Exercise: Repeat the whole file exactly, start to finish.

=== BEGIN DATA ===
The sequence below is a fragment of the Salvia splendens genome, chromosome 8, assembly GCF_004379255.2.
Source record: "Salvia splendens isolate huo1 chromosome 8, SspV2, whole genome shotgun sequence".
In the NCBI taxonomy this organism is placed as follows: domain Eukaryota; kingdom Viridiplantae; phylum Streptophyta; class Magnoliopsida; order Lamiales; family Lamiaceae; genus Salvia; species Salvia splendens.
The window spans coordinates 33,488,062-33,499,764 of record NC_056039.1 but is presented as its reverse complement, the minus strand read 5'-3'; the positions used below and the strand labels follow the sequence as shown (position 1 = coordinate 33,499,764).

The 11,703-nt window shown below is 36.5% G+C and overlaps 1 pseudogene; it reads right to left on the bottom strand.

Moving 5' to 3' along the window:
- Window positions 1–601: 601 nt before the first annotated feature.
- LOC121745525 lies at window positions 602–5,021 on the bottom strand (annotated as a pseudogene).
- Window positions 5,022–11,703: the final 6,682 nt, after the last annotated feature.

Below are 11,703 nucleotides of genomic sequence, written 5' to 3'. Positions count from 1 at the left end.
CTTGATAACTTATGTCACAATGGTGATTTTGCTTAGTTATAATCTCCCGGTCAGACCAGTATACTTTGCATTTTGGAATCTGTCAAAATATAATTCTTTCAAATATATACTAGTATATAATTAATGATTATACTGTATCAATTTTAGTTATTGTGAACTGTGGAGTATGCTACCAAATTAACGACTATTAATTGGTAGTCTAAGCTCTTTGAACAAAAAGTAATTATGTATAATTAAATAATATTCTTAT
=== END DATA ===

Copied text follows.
The sequence below is a fragment of the Salvia splendens genome, chromosome 8, assembly GCF_004379255.2.
Source record: "Salvia splendens isolate huo1 chromosome 8, SspV2, whole genome shotgun sequence".
In the NCBI taxonomy this organism is placed as follows: domain Eukaryota; kingdom Viridiplantae; phylum Streptophyta; class Magnoliopsida; order Lamiales; family Lamiaceae; genus Salvia; species Salvia splendens.
The window spans coordinates 33,488,062-33,499,764 of record NC_056039.1 but is presented as its reverse complement, the minus strand read 5'-3'; the positions used below and the strand labels follow the sequence as shown (position 1 = coordinate 33,499,764).

The 11,703-nt window shown below is 36.5% G+C and overlaps 1 pseudogene; it reads right to left on the bottom strand.

Moving 5' to 3' along the window:
- Window positions 1–601: 601 nt before the first annotated feature.
- LOC121745525 lies at window positions 602–5,021 on the bottom strand (annotated as a pseudogene).
- Window positions 5,022–11,703: the final 6,682 nt, after the last annotated feature.

Below are 11,703 nucleotides of genomic sequence, written 5' to 3'. Positions count from 1 at the left end.
CTTGATAACTTATGTCACAATGGTGATTTTGCTTAGTTATAATCTCCCGGTCAGACCAGTATACTTTGCATTTTGGAATCTGTCAAAATATAATTCTTTCAAATATATACTAGTATATAATTAATGATTATACTGTATCAATTTTAGTTATTGTGAACTGTGGAGTATGCTACCAAATTAACGACTATTAATTGGTAGTCTAAGCTCTTTGAACAAAAAGTAATTATGTATAATTAAATAATATTCTTAT